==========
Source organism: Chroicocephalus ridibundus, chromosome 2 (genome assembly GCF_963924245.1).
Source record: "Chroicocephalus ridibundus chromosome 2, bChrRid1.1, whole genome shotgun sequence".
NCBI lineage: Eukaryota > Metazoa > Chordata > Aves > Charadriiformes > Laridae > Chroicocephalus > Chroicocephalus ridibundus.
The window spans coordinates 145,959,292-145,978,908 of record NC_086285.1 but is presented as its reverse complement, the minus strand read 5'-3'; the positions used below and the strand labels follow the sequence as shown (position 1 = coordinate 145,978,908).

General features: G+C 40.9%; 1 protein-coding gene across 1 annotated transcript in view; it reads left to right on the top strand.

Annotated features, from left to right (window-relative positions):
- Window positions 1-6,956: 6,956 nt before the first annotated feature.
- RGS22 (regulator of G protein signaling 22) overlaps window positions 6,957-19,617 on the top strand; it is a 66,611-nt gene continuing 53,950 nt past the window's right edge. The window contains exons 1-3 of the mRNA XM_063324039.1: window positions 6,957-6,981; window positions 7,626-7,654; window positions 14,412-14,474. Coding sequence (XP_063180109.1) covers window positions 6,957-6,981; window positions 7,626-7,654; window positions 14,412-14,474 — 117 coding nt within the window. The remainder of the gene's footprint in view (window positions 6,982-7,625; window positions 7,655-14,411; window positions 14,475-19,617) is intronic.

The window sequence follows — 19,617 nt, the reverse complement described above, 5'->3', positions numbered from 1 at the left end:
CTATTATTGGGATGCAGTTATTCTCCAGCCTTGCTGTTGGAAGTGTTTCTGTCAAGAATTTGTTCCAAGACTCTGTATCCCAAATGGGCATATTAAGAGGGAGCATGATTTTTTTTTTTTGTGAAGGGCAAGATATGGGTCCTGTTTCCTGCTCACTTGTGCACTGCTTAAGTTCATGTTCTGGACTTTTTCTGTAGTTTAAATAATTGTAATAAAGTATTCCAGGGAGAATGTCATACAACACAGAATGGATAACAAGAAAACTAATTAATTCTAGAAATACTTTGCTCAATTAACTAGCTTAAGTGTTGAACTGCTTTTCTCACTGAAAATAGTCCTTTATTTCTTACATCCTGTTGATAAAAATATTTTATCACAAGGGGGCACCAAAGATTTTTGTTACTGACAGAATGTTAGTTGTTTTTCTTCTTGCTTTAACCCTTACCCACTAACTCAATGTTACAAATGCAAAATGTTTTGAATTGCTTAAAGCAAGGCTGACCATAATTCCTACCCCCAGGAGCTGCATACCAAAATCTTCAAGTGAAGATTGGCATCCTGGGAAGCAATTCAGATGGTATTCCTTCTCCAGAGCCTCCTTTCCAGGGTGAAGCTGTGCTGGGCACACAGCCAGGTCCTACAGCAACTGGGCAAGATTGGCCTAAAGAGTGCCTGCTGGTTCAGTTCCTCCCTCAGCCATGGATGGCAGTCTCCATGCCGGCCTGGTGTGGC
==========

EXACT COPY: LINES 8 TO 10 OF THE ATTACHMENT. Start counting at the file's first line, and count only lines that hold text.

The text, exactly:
- RGS22 (regulator of G protein signaling 22) overlaps window positions 6,957-19,617 on the top strand; it is a 66,611-nt gene continuing 53,950 nt past the window's right edge. The window contains exons 1-3 of the mRNA XM_063324039.1: window positions 6,957-6,981; window positions 7,626-7,654; window positions 14,412-14,474. Coding sequence (XP_063180109.1) covers window positions 6,957-6,981; window positions 7,626-7,654; window positions 14,412-14,474 — 117 coding nt within the window. The remainder of the gene's footprint in view (window positions 6,982-7,625; window positions 7,655-14,411; window positions 14,475-19,617) is intronic.

The window sequence follows — 19,617 nt, the reverse complement described above, 5'->3', positions numbered from 1 at the left end:
CTATTATTGGGATGCAGTTATTCTCCAGCCTTGCTGTTGGAAGTGTTTCTGTCAAGAATTTGTTCCAAGACTCTGTATCCCAAATGGGCATATTAAGAGGGAGCATGATTTTTTTTTTTTGTGAAGGGCAAGATATGGGTCCTGTTTCCTGCTCACTTGTGCACTGCTTAAGTTCATGTTCTGGACTTTTTCTGTAGTTTAAATAATTGTAATAAAGTATTCCAGGGAGAATGTCATACAACACAGAATGGATAACAAGAAAACTAATTAATTCTAGAAATACTTTGCTCAATTAACTAGCTTAAGTGTTGAACTGCTTTTCTCACTGAAAATAGTCCTTTATTTCTTACATCCTGTTGATAAAAATATTTTATCACAAGGGGGCACCAAAGATTTTTGTTACTGACAGAATGTTAGTTGTTTTTCTTCTTGCTTTAACCCTTACCCACTAACTCAATGTTACAAATGCAAAATGTTTTGAATTGCTTAAAGCAAGGCTGACCATAATTCCTACCCCCAGGAGCTGCATACCAAAATCTTCAAGTGAAGATTGGCATCCTGGGAAGCAATTCAGATGGTATTCCTTCTCCAGAGCCTCCTTTCCAGGGTGAAGCTGTGCTGGGCACACAGCCAGGTCCTACAGCAACTGGGCAAGATTGGCCTAAAGAGTGCCTGCTGGTTCAGTTCCTCCCTCAGCCATGGATGGCAGTCTCCATGCCGGCCTGGTGTGGC